Only 24 per cent of the 4046 respondents to Aon’s national survey, said they were aware that the minimum retirement age is set to rise from 50 to 55 in April 2010. The figures are little better amongst those likely to be affected by the issue – less than a third, 31 per cent of workers aged 45 to 54 said they were aware of the increase to the minimum retirement age. Aon says a significant amount of workers could effectively be forced to work up to five years longer than they had planned.
Aon says as people are expected to live longer than previous generations, so by raising these key dates, the amount of time they can contribute to private and State pensions is increased, while the time available for them to draw on the pensions is reduced.
While this means that employees unaware of retirement age changes could have to continue working for longer than they anticipated, Aon says this extension provides the opportunity for people to increase their annuity by paying into their pension for longer.
But Aon says that while the changes are potentially beneficial for employees’ finances, the opposite could be true for employers, as benefits become increasingly expensive. This will be due not only to the increased health demands of older workers but also due to continued employer pension contributions.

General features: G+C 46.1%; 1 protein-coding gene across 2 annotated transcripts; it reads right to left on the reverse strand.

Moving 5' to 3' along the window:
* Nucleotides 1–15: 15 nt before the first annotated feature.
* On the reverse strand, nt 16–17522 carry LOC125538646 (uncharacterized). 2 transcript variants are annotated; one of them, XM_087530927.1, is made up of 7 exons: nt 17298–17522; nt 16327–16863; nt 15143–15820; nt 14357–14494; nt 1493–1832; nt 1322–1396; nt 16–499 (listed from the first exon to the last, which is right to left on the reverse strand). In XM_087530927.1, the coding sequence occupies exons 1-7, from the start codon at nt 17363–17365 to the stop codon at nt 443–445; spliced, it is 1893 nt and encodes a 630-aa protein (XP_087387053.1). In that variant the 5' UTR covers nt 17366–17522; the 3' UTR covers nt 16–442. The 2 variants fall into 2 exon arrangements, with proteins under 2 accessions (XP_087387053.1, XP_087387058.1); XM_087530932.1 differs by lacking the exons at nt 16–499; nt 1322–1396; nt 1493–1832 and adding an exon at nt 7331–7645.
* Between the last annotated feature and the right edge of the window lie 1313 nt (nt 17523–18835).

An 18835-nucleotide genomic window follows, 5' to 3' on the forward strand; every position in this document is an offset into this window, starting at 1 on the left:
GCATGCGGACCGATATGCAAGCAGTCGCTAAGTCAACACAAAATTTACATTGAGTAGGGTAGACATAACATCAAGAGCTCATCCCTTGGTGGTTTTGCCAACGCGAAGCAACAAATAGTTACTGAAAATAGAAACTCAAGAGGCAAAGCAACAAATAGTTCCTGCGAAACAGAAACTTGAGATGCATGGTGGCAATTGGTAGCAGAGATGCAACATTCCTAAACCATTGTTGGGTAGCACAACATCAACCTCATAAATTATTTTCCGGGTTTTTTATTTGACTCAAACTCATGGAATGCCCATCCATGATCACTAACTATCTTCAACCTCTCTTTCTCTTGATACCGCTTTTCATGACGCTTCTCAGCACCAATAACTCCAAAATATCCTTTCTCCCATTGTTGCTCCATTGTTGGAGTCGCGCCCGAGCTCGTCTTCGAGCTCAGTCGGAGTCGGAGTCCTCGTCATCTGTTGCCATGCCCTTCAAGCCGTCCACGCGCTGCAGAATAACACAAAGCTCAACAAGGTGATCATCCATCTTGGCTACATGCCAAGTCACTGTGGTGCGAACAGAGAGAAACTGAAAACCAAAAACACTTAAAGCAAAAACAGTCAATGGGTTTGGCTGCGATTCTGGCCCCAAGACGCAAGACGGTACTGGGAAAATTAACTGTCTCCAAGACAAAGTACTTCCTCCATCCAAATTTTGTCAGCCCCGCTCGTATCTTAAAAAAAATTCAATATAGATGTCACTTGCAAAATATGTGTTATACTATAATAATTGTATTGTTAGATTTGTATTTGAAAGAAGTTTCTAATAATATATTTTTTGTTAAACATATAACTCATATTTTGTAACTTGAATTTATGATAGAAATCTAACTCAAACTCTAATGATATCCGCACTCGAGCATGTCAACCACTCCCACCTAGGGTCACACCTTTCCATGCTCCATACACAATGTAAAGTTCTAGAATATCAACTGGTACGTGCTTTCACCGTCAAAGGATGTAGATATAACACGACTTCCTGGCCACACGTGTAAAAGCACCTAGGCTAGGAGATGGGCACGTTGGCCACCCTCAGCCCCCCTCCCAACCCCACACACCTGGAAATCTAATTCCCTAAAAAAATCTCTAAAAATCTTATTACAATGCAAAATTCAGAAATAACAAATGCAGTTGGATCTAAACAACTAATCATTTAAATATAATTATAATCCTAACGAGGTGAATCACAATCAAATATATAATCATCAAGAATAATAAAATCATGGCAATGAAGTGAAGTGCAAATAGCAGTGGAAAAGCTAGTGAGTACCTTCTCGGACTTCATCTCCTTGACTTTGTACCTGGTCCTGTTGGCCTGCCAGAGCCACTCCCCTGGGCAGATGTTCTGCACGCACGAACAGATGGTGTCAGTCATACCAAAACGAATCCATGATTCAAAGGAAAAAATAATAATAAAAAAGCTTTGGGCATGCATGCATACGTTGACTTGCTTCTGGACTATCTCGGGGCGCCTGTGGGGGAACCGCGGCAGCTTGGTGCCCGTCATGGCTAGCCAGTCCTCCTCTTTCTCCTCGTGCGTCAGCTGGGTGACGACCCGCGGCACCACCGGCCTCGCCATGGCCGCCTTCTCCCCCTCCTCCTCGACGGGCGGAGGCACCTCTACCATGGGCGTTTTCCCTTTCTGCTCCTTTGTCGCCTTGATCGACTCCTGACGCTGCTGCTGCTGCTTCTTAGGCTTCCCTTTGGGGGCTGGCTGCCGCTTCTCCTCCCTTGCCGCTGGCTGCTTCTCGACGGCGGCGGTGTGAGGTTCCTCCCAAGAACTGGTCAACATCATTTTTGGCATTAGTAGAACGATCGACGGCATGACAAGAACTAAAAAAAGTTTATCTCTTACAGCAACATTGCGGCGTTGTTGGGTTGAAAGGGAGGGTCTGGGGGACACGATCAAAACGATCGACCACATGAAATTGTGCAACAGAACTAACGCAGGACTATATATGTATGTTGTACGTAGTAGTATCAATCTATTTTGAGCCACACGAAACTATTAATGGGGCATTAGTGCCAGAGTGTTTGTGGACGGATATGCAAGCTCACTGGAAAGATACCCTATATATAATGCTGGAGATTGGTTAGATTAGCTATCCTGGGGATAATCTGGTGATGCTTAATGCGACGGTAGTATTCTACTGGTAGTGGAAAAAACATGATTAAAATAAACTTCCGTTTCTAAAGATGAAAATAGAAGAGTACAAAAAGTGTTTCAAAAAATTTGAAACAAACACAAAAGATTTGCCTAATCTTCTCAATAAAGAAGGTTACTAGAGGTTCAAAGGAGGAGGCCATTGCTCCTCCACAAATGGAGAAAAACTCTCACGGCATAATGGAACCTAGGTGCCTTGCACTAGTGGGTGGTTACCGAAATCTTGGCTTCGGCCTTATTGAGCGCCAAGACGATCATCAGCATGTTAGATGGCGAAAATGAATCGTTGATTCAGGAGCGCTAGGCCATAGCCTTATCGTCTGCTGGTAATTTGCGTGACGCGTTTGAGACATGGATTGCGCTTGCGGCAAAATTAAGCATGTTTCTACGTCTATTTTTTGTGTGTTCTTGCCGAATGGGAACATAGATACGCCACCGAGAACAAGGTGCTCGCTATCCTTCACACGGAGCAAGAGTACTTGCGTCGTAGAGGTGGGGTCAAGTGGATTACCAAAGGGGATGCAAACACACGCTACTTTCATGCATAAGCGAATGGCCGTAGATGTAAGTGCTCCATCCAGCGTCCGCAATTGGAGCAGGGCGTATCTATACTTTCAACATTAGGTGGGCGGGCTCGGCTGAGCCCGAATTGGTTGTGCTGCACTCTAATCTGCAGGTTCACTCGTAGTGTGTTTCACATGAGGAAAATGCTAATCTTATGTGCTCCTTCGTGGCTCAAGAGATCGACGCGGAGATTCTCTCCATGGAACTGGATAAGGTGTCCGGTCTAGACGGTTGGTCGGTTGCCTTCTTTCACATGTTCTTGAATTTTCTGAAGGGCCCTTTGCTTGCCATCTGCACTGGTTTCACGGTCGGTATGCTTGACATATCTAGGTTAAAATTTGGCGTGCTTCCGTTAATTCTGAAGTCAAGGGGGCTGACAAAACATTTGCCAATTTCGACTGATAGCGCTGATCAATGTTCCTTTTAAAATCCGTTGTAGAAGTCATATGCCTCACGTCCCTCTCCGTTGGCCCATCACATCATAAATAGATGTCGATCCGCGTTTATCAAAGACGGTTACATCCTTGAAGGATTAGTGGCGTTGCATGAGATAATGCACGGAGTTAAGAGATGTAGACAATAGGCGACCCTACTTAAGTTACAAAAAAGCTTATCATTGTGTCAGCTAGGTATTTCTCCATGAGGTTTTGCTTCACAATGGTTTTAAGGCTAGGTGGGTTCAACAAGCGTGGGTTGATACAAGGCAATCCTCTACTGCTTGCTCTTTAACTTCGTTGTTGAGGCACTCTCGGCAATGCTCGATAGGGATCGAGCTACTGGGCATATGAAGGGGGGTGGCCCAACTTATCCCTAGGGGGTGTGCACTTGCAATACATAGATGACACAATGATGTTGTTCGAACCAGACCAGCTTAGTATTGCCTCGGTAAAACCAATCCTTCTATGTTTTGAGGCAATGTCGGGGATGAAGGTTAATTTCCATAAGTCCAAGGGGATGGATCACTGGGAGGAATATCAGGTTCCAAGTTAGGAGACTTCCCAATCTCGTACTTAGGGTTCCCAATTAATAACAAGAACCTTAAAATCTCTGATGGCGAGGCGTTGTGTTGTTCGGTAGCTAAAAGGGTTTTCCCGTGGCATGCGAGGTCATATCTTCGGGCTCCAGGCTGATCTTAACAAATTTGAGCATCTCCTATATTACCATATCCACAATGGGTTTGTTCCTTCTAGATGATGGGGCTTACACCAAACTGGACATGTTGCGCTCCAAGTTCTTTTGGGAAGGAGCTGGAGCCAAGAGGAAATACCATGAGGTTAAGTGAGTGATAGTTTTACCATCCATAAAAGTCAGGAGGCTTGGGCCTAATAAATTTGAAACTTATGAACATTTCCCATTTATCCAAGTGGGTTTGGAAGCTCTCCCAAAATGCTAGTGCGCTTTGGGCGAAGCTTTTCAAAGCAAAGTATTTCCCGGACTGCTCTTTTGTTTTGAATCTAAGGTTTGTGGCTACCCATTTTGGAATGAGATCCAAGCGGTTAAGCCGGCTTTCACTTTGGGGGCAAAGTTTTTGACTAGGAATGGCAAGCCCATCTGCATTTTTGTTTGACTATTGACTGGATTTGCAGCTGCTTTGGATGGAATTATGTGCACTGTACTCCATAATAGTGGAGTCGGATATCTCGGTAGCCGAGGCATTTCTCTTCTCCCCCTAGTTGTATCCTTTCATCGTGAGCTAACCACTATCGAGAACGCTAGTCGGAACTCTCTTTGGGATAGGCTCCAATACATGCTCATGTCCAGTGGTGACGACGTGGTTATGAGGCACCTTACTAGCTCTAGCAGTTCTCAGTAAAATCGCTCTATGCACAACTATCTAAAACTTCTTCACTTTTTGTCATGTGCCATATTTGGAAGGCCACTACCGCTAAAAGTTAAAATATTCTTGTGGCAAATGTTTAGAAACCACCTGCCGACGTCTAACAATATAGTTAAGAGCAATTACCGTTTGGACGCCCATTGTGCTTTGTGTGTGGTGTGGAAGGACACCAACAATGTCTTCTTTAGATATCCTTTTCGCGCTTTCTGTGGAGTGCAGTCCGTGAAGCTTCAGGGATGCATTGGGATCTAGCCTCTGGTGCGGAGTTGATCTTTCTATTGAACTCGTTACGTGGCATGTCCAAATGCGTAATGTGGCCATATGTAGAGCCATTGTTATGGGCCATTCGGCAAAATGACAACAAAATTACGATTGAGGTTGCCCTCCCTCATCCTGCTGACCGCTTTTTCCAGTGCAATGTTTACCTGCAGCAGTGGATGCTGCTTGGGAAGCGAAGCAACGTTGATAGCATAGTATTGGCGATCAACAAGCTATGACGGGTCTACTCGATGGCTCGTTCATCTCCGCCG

Helen Dowsey, principal at Aon Consulting says: “These findings have clear implications for Britain’s workforce and their employers. It is disappointing, but not entirely surprising, that so few people are aware of changes to the minimum retirement age and the State pension age.
“Employees should double check when they are able to retire, no matter their age. This applies to both the State pension, but also to many private pensions that have ‘Normal Retirement Ages’ at which members can start to draw upon their savings. We have seen massive legislative changes to pensions and unprecedented volatility in pension investment: the workforce needs to forward-plan for retirement to understand and respond to these changes and market conditions.”